IE 11 is not supported. For an optimal experience visit our site on another browser.

Texas school district reinstates book by Black author amid critical race theory claims

A Texas school district said it had returned an award-winning children's book to its library after a review of claims that it espoused critical race theory.
Jerry Craft's graphic novel \"New Kid.\"
Jerry Craft's graphic novel "New Kid."Quill Tree Books

A school district near Houston said Thursday that it had returned an award-winning children's book to its library shelves and rescheduled a virtual appearance by its author after a review committee had determined the book's "appropriateness" amid parents’ claims that it espoused critical race theory.

The book's illustrator and writer, Jerry Craft, whose books tell stories about Black children struggling to fit into unfamiliar settings, had been set to appear virtually this month at Roosevelt Alexander Elementary School until the Katy Independent School District scrapped the event after some parents objected.

Craft's graphic novel "New Kid" was awarded the John Newbery Medal last year. It tells the story of seventh-grader Jordan Banks and how he navigates his worlds at home and at a prestigious private school where he is one of the few minority students.

The school district said in a statement to NBC News on Thursday afternoon that its review committee had met this week and “determined the appropriateness of the book, ‘New Kid.’”

“The reading material is already back on District library shelves and the virtual author visit is scheduled to take place on October 25 as part of the instructional day,” the district said in its statement.

The district said library books are “routinely reviewed through this process.”

Last week, the district said that Craft's books had been "temporarily" removed and that the district would review them in 15 days. It also said that Craft's appearance could be rescheduled.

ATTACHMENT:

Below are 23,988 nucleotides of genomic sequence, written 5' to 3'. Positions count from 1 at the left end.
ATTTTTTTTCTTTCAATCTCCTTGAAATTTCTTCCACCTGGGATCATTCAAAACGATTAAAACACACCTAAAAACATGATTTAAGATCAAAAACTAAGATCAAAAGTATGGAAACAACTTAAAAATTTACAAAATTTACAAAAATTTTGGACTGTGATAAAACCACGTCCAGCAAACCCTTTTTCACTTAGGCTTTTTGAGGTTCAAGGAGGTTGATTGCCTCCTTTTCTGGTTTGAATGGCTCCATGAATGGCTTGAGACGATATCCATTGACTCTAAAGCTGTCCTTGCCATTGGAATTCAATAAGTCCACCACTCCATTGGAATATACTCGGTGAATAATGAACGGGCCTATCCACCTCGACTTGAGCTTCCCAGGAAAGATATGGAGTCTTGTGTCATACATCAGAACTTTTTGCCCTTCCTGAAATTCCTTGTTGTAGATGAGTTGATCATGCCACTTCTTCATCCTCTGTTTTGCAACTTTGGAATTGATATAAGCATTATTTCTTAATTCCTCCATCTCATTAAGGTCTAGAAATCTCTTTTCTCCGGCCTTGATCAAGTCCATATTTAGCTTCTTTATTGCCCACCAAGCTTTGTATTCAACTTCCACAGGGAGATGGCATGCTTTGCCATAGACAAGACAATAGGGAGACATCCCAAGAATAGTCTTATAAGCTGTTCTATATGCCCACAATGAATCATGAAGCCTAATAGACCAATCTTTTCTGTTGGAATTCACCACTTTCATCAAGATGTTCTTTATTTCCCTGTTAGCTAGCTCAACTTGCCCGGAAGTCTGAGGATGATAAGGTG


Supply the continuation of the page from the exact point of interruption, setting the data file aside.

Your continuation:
Craft did not immediately respond to request for comment Thursday on the decision to reinstate his books or reschedule his appearance.

The author said in a statement last week that the goal of his books was “helping kids become the kind of readers that I never was; letting kids see themselves on my pages; and showing kids of color as just regular kids.”

“As an African American boy who grew up in Washington Heights in New York City, I almost never saw kids like me in any of the books assigned to me in school,” he said. "Books aimed at kids like me seemed to deal only with history or misery. That’s why it has always been important to me to show kids of color as just regular kids, and to create iconic African American characters like Jordan Banks from 'New Kid.' I hope that readers of all ages will see the kindness and understanding that my characters exhibit and emulate those feelings in their day-to-day lives.”

Bonnie Anderson, a parent who is white, started an online petition to have Craft's appearance canceled. The petition has since been deleted.

"It is inappropriate instructional material," Anderson said. "The books don't come out and say we want white children to feel like oppressors, but that is absolutely what they will do."

The dispute over Craft’s book comes as school districts across the country are facing protests from parents and conservative groups over lessons on racism, equity and discrimination. In Southlake, Texas, a suburb of Dallas, parents mobilized to block a diversity and inclusion plan that would have brought new lessons and disciplinary rules to the Carroll Independent School District.